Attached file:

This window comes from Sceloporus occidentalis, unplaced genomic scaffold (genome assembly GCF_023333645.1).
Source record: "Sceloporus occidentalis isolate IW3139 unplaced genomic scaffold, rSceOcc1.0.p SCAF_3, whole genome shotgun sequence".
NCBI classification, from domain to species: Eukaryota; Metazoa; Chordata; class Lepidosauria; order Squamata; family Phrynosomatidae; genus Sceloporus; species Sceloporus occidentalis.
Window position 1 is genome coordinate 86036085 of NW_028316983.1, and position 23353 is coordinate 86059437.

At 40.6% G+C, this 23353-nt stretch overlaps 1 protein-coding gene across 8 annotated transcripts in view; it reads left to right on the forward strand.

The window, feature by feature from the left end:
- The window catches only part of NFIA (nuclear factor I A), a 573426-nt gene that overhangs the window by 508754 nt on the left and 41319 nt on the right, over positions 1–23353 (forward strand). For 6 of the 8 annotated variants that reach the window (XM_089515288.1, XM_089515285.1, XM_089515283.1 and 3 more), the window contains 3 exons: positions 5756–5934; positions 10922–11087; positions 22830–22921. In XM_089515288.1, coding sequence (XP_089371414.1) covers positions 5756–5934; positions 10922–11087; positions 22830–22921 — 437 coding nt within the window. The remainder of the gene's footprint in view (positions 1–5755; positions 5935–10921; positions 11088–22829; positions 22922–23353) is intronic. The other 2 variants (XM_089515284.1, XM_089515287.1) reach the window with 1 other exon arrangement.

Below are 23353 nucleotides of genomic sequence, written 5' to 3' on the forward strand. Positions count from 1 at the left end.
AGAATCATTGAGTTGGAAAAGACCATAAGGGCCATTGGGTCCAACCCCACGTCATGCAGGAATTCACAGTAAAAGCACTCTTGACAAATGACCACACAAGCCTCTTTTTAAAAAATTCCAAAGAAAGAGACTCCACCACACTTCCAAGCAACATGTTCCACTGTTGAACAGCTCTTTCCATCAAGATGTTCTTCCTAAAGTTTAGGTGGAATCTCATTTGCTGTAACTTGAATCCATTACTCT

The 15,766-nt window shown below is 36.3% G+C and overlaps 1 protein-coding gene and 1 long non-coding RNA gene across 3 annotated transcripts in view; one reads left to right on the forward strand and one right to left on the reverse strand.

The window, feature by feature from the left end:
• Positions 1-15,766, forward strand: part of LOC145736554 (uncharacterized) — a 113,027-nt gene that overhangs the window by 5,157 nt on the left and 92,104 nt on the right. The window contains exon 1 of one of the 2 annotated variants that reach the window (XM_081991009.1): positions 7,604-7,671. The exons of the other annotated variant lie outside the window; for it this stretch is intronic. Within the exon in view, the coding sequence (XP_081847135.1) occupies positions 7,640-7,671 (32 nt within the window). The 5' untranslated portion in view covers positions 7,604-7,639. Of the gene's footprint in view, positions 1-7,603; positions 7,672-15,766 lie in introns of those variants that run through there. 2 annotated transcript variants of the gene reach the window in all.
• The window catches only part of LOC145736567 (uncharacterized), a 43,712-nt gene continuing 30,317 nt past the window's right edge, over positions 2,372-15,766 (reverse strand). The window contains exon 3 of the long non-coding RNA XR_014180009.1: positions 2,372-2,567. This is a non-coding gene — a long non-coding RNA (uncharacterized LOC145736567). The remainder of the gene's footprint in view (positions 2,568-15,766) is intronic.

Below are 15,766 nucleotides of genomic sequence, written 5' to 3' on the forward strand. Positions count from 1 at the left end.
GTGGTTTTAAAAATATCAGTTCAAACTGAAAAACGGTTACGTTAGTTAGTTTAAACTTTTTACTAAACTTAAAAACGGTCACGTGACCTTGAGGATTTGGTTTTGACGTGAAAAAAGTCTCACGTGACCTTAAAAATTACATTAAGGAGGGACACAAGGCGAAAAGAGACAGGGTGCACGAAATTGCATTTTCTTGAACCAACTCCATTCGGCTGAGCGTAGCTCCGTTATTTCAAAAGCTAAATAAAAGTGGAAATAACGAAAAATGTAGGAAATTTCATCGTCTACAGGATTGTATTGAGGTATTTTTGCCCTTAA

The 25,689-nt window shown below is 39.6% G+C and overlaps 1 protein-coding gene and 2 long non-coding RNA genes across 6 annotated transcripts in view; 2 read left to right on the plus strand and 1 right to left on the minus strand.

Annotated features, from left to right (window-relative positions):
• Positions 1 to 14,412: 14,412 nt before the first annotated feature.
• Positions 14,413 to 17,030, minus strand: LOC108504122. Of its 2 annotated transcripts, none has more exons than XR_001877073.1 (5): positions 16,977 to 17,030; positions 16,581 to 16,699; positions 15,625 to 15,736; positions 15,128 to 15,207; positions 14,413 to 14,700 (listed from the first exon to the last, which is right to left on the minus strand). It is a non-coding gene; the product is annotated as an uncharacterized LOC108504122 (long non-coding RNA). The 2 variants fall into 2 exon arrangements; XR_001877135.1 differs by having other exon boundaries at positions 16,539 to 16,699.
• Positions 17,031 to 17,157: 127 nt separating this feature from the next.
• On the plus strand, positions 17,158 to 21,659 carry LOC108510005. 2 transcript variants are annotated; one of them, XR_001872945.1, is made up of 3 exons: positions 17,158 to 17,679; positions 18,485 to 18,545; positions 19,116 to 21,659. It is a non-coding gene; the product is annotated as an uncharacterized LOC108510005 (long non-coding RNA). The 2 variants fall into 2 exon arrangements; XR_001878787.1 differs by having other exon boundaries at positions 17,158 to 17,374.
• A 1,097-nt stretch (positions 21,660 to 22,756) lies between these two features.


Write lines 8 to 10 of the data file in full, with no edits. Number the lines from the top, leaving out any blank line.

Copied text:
Below are 23353 nucleotides of genomic sequence, written 5' to 3' on the forward strand. Positions count from 1 at the left end.
AGAATCATTGAGTTGGAAAAGACCATAAGGGCCATTGGGTCCAACCCCACGTCATGCAGGAATTCACAGTAAAAGCACTCTTGACAAATGACCACACAAGCCTCTTTTTAAAAAATTCCAAAGAAAGAGACTCCACCACACTTCCAAGCAACATGTTCCACTGTTGAACAGCTCTTTCCATCAAGATGTTCTTCCTAAAGTTTAGGTGGAATCTCATTTGCTGTAACTTGAATCCATTACTCT

The 15,766-nt window shown below is 36.3% G+C and overlaps 1 protein-coding gene and 1 long non-coding RNA gene across 3 annotated transcripts in view; one reads left to right on the forward strand and one right to left on the reverse strand.